Brave man takes on lion in survival battle
Just as Tachivei Machona Nebiri reached the crest of a steep ascent along the Charara Road in Kariba, he saw four lions, a female and three cubs, steal into a nearby thicket.
Nebiri was taken aback by the sight, but drew solace in the thought that the lions had not seen him and were going about their business.
While contemplating his next move, he saw the figure of another lion on the right side of the road, gazing at him.
It roared, and Nebiri froze.
The lion charged at him with a dishevelled mane and an accentuated chest, accompanied by a spine-chilling roar, which disturbed the serene Sunday morning.
At this stage, tonic immobility, mimicry and deimatic display could have been pulled out of the toolkit of prey faced with such a predator. These are theatrics of survival in the jungle theatre.
Nebiri did the unthinkable!
He dropped his bag, flipped the slippers off his feet, and ran towards the approaching lion, screaming and raising his hands.
It was around 6am on a Sunday as security guards on nightshift made their way home, while others walked to work.
Being a Sunday, the road was teeming with people.
“The first thing that crossed my mind as I saw the lion charging towards me was that should I show it my back, then I am dead,” recounted Nebiri.
“So, I ran towards the lion while screaming and raising my hands. In my mind I was saying, ‘I am dead anyway, so why not go down with a fight?’”
Pound for pound, he stood no chance, but like a titan, he charged anyway.
Could this have been a shock and awe strategy that temporarily disoriented the lion as it moved to the side of the road before engagement?
The adrenaline rush cut the 100-metre distance between them to about 10 metres, with the lion gaining on him.
Was it going for the kill or it was protecting the lioness and her cubs?
Man and beast came face to face, and the latter charged. Each charge was met with Nebiri’s animated return, which seemed to fend off the King of the Jungle.
“It would back pedal and come charging at me again, but I kept on shouting, ‘Iwe, iwe shumba’, while kicking in the air and raising my hands,” said Nebiri.
His animated gestures were synonymous with Jackie Chan or Bruce Lee’s martial arts displays. Asked if he was a trained karateka, Nebiri said he had never undergone any martial arts training.
With Nebiri growling, shouting, charging and mock charging, and the lion discharging sand and stones at him in a bid to obstruct his vision, the tango continued. After a 15-minute stand-off, the King of the Jungle gave in and retreated to his abode, leaving Nebiri nursing chest and rib pains owing to the protracted exertions.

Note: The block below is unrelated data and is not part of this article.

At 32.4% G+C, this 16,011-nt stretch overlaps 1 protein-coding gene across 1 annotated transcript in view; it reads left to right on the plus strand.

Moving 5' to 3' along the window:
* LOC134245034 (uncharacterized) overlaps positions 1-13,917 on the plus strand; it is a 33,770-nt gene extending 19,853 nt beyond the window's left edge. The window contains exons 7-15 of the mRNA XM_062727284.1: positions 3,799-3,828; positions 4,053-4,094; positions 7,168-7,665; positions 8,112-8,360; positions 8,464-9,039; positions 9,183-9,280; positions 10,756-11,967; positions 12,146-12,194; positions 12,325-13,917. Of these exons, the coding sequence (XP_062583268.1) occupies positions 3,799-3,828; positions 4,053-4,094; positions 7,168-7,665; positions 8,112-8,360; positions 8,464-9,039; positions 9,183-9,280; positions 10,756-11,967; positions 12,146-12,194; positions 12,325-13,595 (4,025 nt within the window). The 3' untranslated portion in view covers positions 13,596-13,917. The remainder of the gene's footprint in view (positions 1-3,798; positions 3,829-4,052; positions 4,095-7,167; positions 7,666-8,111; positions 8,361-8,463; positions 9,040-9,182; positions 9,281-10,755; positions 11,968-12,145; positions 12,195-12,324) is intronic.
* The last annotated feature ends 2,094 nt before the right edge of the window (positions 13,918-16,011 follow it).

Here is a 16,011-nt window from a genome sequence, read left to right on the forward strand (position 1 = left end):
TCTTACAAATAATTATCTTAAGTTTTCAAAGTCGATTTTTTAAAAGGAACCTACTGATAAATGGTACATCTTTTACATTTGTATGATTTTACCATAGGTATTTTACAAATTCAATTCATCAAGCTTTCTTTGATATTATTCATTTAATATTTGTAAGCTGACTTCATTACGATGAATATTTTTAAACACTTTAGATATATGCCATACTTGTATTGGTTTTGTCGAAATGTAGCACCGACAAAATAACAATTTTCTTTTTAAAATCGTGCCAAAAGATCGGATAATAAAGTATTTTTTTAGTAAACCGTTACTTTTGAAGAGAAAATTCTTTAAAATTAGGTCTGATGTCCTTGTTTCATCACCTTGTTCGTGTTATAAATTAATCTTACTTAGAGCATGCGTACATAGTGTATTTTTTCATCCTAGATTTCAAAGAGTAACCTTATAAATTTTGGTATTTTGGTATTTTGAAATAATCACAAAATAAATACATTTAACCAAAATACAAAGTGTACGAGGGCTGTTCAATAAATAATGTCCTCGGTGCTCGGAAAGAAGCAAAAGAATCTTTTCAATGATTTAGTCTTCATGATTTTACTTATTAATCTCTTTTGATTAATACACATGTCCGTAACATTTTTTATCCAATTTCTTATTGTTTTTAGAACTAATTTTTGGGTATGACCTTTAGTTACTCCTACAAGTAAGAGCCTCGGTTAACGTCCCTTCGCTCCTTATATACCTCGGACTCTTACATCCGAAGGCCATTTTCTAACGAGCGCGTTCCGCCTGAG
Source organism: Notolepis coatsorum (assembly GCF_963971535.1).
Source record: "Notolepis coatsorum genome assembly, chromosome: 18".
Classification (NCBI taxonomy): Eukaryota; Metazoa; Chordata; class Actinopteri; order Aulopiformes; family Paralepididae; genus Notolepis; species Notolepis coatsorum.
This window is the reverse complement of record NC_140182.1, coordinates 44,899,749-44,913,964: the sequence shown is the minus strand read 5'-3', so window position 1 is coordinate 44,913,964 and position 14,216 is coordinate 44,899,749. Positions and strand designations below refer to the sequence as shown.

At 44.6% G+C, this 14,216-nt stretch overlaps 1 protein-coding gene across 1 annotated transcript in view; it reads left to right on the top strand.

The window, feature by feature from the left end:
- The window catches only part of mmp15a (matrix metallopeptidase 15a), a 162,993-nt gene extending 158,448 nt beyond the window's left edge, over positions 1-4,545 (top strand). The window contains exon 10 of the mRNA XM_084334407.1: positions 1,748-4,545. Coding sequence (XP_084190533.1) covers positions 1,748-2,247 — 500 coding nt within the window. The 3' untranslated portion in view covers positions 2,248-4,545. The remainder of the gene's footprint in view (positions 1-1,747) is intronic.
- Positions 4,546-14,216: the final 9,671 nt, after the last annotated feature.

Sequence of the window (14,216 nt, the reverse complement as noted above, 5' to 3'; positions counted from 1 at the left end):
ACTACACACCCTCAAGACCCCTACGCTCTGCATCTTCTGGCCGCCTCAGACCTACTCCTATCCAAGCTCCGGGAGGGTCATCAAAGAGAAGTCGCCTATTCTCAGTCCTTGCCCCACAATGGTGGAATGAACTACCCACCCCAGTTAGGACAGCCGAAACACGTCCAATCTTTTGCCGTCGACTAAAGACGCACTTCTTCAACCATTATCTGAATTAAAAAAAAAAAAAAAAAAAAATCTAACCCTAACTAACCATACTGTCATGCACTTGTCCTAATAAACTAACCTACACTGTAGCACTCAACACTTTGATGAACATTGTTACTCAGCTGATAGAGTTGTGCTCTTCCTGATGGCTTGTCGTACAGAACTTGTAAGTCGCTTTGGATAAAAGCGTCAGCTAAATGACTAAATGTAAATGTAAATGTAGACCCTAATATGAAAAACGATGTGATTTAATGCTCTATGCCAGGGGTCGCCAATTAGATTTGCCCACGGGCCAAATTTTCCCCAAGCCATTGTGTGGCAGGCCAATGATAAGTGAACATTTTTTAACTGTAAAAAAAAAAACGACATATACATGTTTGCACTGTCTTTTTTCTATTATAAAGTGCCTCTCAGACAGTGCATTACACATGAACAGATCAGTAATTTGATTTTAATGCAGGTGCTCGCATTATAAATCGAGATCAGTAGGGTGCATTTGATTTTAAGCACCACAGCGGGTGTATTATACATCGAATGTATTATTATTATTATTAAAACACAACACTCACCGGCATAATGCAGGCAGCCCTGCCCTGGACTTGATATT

When the lion withdrew into the bush, Nebiri back pedalled while remaining alert to any sudden movement.
Just as he feared, the lion suddenly reappeared from the bush and the battle continued with Nebiri shouting, kicking and raising his hands, again.
“I don’t know how I mustered the courage to confront the lion, and where the theatrics came from. I just found myself doing what in hindsight seem to be karate moves,” he said.
After some time, the lion retreated into the bush once more, but Nebiri did not drop his guard, until he saw and heard the lion roaring in a nearby mountain with the female reciprocating the call.
Evidence of the dance for survival was left conspicuous in the lion’s spoor and trampled grass.
Nebiri walked back towards his workplace and saw a vehicle heading in the direction of his home in Batonga. He waved it down.
The driver of the car, Hardlife Zawani, said Nebiri was panting as someone who had been running for a long time.
“I couldn’t believe it when he told me what had happened,” Zawani said, adding, “I drove him to the scene where we found his bag and slippers.”
Some residents who live near the area said they heard roaring noises, but thought it was an elephant.
“I could hear the noises from indoors. It went on for a long time. I thought it was a lion and an elephant fighting,” said a woman who did not want to be named.
The area between the University of Zimbabwe fisheries research station and Lomagundi Lakeside Association is a known crossing point for lions as they make their way to and from Lake Kariba to drink water.
Kariba residents in Nyamhunga, Batonga, and Garikai suburbs, among others, walk along the Chawara Road which is buffeted by 330kva power lines to work and school.
People work in lodges and houses in the Cutty Sark Harbour area, despite the lurking danger of wild animals, including elephants, buffaloes, hyenas and lions.
When The Herald visited the scene of the skirmish, some people were walking along the route used by the lions to and from the lake. Ironically, Nebiri had passed two boys who asked him if there were no elephants where he was coming from and he did the same.